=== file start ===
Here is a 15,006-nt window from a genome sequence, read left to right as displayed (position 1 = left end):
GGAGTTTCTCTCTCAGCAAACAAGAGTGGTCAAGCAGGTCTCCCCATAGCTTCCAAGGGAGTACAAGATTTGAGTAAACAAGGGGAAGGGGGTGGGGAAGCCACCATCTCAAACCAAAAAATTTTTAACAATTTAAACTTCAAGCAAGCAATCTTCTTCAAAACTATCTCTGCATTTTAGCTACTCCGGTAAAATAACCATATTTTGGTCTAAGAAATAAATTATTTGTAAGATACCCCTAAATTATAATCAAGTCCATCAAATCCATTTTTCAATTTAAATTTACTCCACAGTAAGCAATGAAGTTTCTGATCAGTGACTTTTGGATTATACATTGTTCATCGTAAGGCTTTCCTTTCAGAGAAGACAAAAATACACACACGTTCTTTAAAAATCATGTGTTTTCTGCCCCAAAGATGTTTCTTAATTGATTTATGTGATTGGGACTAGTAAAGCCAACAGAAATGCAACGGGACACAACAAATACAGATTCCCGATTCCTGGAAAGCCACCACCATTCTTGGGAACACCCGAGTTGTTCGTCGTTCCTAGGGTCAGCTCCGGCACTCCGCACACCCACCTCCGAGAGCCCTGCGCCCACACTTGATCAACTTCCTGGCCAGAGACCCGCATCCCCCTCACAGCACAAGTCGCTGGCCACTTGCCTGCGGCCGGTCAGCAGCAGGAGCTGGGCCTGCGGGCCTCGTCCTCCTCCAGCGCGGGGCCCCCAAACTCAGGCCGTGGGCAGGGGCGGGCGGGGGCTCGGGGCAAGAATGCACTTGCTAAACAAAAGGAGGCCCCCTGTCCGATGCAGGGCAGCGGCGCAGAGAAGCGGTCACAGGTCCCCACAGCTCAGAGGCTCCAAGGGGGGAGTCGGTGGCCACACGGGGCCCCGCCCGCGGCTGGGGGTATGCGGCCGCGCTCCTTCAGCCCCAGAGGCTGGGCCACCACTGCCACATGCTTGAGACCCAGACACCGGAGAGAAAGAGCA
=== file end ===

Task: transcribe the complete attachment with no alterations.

Here is a 15,006-nt window from a genome sequence, read left to right as displayed (position 1 = left end):
GGAGTTTCTCTCTCAGCAAACAAGAGTGGTCAAGCAGGTCTCCCCATAGCTTCCAAGGGAGTACAAGATTTGAGTAAACAAGGGGAAGGGGGTGGGGAAGCCACCATCTCAAACCAAAAAATTTTTAACAATTTAAACTTCAAGCAAGCAATCTTCTTCAAAACTATCTCTGCATTTTAGCTACTCCGGTAAAATAACCATATTTTGGTCTAAGAAATAAATTATTTGTAAGATACCCCTAAATTATAATCAAGTCCATCAAATCCATTTTTCAATTTAAATTTACTCCACAGTAAGCAATGAAGTTTCTGATCAGTGACTTTTGGATTATACATTGTTCATCGTAAGGCTTTCCTTTCAGAGAAGACAAAAATACACACACGTTCTTTAAAAATCATGTGTTTTCTGCCCCAAAGATGTTTCTTAATTGATTTATGTGATTGGGACTAGTAAAGCCAACAGAAATGCAACGGGACACAACAAATACAGATTCCCGATTCCTGGAAAGCCACCACCATTCTTGGGAACACCCGAGTTGTTCGTCGTTCCTAGGGTCAGCTCCGGCACTCCGCACACCCACCTCCGAGAGCCCTGCGCCCACACTTGATCAACTTCCTGGCCAGAGACCCGCATCCCCCTCACAGCACAAGTCGCTGGCCACTTGCCTGCGGCCGGTCAGCAGCAGGAGCTGGGCCTGCGGGCCTCGTCCTCCTCCAGCGCGGGGCCCCCAAACTCAGGCCGTGGGCAGGGGCGGGCGGGGGCTCGGGGCAAGAATGCACTTGCTAAACAAAAGGAGGCCCCCTGTCCGATGCAGGGCAGCGGCGCAGAGAAGCGGTCACAGGTCCCCACAGCTCAGAGGCTCCAAGGGGGGAGTCGGTGGCCACACGGGGCCCCGCCCGCGGCTGGGGGTATGCGGCCGCGCTCCTTCAGCCCCAGAGGCTGGGCCACCACTGCCACATGCTTGAGACCCAGACACCGGAGAGAAAGAGCA